Tom’s Tutorials For Excel: Entering Fractions In Your Text

Tom’s Tutorials For Excel: Entering Fractions In Your Text

While it’s true that you can insert fraction symbols from the Symbol dialog box into your cell’s text, it’s faster and easier to produce those symbols by using the keyboard as you are typing your text.

Here are three examples that show how you can use the keyboard to enter the common fractions for one-fourth, one-half, and three-fourths in your non-numeric text entries. Each sentence is a little different but you’ll quickly get the idea.

Example 1 text for the one-fourth:
`The fraction symbol for one-fourth is ¼.`
You enter (without the square brackets):
`The fraction symbol for one-fourth is [Alt+0188].`

Example 2 text for one-half:
`½ of 10 is 5.`
You enter (without the square brackets):
`[Alt+0189] of 10 is 5.`

Example 3 text for three-fourths:
`My car's gasoline tank is ¾ full.`
You enter (without the square brackets):
`My car's gasoline tank is [Alt+0190] full.`

6 comments on “Tom’s Tutorials For Excel: Entering Fractions In Your Text”
1. Hi Tom,

Good tip. I use this approach for things like currency symbols I don’t have on my keyboard too :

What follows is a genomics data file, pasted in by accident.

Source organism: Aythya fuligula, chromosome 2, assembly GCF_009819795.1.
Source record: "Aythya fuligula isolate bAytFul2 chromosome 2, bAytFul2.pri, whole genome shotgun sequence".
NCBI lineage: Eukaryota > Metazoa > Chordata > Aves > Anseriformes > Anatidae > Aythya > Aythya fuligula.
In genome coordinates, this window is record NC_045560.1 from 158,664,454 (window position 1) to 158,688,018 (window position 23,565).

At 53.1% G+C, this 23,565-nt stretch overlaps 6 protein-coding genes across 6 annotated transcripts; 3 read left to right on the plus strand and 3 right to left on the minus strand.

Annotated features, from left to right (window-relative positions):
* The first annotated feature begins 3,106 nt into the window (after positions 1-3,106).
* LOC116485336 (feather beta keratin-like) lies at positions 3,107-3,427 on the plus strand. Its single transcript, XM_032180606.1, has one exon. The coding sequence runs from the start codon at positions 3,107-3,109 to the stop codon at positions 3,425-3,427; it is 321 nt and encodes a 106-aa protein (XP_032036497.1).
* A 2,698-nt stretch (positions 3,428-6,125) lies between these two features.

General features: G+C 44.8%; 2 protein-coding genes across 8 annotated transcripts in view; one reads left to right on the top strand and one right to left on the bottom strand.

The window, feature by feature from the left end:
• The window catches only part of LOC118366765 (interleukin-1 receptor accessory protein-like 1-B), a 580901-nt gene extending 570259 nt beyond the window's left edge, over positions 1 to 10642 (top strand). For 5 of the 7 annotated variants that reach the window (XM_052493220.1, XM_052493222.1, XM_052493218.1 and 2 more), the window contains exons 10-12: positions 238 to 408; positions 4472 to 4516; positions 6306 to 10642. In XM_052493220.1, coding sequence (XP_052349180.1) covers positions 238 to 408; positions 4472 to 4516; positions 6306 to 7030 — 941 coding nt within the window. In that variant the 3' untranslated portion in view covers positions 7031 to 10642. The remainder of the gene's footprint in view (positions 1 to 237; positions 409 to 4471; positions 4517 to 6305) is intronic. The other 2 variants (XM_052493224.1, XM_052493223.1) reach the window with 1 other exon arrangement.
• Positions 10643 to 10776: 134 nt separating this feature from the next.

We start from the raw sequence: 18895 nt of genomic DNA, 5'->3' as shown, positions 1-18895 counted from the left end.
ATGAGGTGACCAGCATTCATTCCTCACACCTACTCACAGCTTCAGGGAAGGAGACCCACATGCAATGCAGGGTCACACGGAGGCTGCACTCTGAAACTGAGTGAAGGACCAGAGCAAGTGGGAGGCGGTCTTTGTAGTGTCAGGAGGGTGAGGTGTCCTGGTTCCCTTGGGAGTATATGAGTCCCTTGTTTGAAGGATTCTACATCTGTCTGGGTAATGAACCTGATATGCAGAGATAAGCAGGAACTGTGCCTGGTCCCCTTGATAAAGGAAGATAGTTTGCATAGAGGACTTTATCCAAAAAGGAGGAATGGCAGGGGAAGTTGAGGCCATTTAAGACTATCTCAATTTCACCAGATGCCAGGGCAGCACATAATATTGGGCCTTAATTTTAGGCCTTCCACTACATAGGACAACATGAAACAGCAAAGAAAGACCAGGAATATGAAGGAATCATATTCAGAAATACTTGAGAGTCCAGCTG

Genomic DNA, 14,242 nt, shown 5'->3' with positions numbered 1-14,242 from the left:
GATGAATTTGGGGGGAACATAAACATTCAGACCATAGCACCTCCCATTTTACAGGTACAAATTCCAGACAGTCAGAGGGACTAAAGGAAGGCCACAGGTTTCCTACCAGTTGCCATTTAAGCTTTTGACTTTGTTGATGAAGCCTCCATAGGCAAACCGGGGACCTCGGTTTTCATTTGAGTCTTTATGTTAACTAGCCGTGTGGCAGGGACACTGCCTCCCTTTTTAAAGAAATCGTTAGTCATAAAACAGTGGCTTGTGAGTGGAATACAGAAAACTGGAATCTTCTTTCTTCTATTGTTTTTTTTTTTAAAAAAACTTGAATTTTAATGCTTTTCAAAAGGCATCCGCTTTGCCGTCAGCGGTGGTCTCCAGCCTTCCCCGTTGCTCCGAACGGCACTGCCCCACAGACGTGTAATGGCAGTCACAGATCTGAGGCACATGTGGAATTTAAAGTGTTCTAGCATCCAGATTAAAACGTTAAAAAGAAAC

£ = ALT + 0163

€ = ALT + 0128

¥ = ALT + 0165

or maths symbols

÷ = ALT + 0247

± = ALT + 0177

µ = ALT + 0181

They only work if you use the numeric keypad though and you must type the leading 0 in. Do yours work if you use the numbers above the letters on the keyb?

Regards

Phil

• Tom Urtis says:

Thanks Philip, and thanks for visiting my Excel blog!

Great post Tom; love the simplicity in your posts.

Phil, to answer your question; I too work on a laptop which doesn;t have a numeric keypad. The workaround is to activate the on screen keyboard – hold the alt key on the laptop keyboard and select the numbers from the virtual keypad. It worked for me.

Tom, I tried the alt + number combinations for many numbers and noted that it matches the values that the CHAR function generates with the same numbers (though not for all number values). Any thoughts on this…?
Thanks,

• Tom Urtis says:

Thanks a lot for your comment Adi, and for following myh page. Two items:

(1)
Are you sure your laptop does not have a numeric keypad? Most do, but they are hard to identify sometimes. Usually I see them in the alpha keys with numbers on those same keys, which act like numbers when you press a Function key for that laptop to toggle between the ability for those dual purpose keys to produce a letter (more prominently displayed on the key usually) or the tinier number those keys also display.

(2)
Yes, you are right, there is a correlation between tke keystrokes and the characters they produce with the CHAR function. Take a look at this link:
http://www.starr.net/is/type/altnum.htm
Next, open up a new workbook and in cell A1 enter the formula =CHAR(ROW()) and copy that formula down to cell A255.
You can see the correlation with those ASCII characters and the CHAR function. For example, Alt+0247 produces the division operator sign ÷ and you can see that the same character ÷ is in cell A247.

Here’s another link with info about the ASCII table:
http://www.asciitable.com/

3. qaiser says:

good job

4. Rhai says: